Late last month, Shane MacGowan from the iconic Celtic punk band the Pogues died at the age of 65. MacGowan had a huge following in Boston, and was beloved by many in the city's music community, including rocker Richie Parsons. Parsons remembered MacGowan in a conversation with GBH News anchor Henry Santoro. This interview has been lightly edited for clarity.
Henry Santoro: The outpouring of love and respect that came following the death of the Irish singer Shane MacGowan was nothing short of spectacular. MacGowan was a brilliant poet, songwriter and the perfect frontman for his bands: The Pogues and Shane MacGowan and the Popes.
Enter Boston rocker Richie Parsons, who has performed on just about every stage in the Boston and Cambridge area. He's been doing so for decades. His bands — Unnatural Axe, Future Dads, Band 19, Tomato Monkey, the Gremies — were punk rock staples back in the day. But Richie wasn't just a performer: he was also a groupie, madly in love with Shane MacGowan. Richie Parsons, welcome to GBH, welcome to Henry in the Hub. It's so great to see you.
Richie Parsons: Great to be here.
Santoro: We knew that Shane was dying. He had been drinking and drugging since he was 5 years old. His life was lived as publicly as anybody’s could be, so the death really came as no surprise. Or did it? What was your reaction when you heard the news?
Parsons: I guess like many people, I've seen the posts over the past months of Shane in bed with tubes and you knew it was coming. And it really did take me by surprise when it happened because all of a sudden, it's true. It happened. He's gone. It really was devastating.
Santoro: What was it like the first time you met him?
Parsons: It was in-store at the Newbury Comics in Harvard Square. We got roses. We got rum. I was just in awe. He was just really, really nice. And the entire band signed this giant poster for me that I still have.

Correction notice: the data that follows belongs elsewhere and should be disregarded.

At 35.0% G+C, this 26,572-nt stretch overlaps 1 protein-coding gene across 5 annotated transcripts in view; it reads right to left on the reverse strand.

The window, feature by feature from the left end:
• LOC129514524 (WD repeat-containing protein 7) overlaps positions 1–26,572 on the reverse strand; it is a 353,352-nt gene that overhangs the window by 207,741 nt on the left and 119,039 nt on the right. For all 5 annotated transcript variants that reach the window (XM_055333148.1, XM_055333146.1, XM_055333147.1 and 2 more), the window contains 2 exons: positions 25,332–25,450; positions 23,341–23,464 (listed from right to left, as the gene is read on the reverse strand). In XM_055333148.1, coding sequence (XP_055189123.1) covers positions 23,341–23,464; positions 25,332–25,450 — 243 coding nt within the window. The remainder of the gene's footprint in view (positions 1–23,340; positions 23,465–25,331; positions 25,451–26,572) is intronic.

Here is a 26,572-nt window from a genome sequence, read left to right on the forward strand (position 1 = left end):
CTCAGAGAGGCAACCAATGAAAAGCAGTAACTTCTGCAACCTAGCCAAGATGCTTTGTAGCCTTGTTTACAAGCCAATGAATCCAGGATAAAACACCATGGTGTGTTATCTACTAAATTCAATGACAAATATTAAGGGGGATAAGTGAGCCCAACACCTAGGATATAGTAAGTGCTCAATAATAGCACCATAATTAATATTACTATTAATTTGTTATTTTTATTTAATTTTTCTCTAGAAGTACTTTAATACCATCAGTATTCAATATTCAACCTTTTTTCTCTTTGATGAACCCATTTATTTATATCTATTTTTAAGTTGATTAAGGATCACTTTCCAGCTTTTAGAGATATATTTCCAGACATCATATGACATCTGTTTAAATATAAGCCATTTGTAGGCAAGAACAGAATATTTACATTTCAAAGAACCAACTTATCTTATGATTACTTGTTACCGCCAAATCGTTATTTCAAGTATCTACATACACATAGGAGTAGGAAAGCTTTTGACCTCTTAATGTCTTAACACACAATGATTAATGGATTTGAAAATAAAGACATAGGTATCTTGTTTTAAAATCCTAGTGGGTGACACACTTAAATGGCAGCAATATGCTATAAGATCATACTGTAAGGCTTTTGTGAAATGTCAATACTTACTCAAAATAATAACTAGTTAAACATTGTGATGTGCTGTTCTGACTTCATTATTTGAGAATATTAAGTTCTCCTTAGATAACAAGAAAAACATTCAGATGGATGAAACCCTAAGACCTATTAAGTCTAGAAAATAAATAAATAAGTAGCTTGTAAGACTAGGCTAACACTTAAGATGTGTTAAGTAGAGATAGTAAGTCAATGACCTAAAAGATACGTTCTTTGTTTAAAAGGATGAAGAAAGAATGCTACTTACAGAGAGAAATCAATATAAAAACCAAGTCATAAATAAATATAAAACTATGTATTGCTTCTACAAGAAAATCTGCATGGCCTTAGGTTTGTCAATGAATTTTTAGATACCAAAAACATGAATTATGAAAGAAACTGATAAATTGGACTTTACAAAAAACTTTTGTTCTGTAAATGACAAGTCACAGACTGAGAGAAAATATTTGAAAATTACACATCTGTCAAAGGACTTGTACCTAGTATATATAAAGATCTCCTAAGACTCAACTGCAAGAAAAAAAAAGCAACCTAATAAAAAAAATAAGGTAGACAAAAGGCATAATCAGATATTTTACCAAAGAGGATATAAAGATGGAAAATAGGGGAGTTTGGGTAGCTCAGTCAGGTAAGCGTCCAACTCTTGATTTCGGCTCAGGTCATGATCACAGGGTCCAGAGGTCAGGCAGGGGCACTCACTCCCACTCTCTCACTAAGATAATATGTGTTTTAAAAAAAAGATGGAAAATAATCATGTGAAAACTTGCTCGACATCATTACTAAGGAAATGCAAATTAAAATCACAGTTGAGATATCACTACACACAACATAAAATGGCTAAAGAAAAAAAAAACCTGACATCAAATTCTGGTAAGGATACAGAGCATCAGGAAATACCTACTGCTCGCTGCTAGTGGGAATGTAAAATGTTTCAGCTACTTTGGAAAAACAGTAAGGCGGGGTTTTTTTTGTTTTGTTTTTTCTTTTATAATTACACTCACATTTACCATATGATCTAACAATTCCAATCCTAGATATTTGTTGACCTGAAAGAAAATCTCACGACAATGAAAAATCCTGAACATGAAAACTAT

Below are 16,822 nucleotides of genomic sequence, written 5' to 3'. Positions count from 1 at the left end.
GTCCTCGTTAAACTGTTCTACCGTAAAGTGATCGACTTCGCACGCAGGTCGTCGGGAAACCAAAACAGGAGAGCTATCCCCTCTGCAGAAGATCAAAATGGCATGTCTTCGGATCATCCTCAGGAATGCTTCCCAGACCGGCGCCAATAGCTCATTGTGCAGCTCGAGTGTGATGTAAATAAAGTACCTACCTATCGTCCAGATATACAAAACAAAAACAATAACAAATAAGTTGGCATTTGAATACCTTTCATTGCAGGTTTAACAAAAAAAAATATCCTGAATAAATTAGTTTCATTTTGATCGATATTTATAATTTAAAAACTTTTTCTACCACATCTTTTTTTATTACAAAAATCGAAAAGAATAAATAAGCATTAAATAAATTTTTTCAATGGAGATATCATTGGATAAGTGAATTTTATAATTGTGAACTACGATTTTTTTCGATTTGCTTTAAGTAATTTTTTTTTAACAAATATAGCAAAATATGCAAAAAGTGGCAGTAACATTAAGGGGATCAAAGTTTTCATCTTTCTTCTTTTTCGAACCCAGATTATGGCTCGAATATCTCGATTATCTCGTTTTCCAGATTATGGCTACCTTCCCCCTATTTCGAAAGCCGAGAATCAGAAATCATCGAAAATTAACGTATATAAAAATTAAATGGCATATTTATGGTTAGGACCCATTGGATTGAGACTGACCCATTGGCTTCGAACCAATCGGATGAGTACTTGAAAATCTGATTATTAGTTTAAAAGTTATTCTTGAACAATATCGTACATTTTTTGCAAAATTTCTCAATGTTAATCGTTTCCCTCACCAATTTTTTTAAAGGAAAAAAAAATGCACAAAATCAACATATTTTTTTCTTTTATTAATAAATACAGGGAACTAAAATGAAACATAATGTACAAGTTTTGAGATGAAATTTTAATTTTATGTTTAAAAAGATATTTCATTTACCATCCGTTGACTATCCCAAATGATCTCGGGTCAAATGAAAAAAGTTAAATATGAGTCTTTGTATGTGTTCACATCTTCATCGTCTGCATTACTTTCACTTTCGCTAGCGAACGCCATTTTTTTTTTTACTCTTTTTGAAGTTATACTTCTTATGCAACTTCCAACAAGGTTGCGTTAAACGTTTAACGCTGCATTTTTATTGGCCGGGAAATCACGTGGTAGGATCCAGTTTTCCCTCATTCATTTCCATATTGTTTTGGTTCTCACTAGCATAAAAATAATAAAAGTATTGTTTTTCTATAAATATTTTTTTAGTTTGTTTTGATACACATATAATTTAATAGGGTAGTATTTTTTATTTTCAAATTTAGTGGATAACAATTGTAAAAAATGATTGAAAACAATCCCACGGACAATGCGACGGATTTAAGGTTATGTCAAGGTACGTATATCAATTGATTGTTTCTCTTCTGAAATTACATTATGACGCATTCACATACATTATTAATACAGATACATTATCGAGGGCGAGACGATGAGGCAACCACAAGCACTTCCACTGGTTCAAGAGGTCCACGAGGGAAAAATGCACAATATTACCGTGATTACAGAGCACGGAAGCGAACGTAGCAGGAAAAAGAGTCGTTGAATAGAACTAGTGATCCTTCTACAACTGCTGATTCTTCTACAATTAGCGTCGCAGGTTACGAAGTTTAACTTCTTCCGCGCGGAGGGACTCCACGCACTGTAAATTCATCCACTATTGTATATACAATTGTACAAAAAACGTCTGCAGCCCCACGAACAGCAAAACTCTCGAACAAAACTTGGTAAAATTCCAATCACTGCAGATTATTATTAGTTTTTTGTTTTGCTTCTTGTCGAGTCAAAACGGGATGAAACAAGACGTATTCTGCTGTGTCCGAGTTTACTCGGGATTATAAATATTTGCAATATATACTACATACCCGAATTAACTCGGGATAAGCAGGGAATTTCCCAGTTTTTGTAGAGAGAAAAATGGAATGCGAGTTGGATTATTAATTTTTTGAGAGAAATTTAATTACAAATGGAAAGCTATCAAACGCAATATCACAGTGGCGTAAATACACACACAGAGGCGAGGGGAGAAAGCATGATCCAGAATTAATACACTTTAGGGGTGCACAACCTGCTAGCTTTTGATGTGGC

Santoro: That day, I had to be on Lansdowne Street at like 7:30 or 8 in the morning. The tour bus pulls up, the door opens, and out stumbles Shane with a bottle of Jack Daniels. And he face-plants on the sidewalk.
Santoro: The bottle shatters and one of the other band members walks off the bus and says, “I'd like to introduce you to Shane MacGowan.”
Santoro: And that was my first introduction to him. But this is a guy who could be three sheets to the wind, who could face plant, but as soon as he got on that stage — and you know more about this than I do. How do you do it? How do you rise to the musical occasion when you are literally obliterated?
Parsons: Shane had … there was something magic, you're right, as soon as the band started. I remember one time seeing him and there was this huge fan blowing on him, and I swear it was keeping him standing upright. You know, the music, his passion, his delivery, everything about the Pogues I just loved.
Santoro: You responded to a mutual friend of ours who wrote an obit for Shane that was posted online, and I'm going to just quote what you wrote. “Shane created a genre of music that reinvented, honored and demolished traditional Irish music.” And then you added “Shane and the Pogues road no one's coattails.” Can you elaborate on that?
Parsons: The energy that this music had is absolutely what drew me to them. I didn't even listen to traditional Irish music, but all of a sudden I got an appreciation for other stuff that the Pogues had listened to.
Santoro: And he was more than a songwriter. He was a poet.
Parsons: Oh, absolutely.
Santoro: He was one of the Irish greats.
Parsons: Yeah. He’s something else.
Santoros: Richie Parsons is Boston's godfather of punk. Richie, always a pleasure, thank you. We will see you on stage.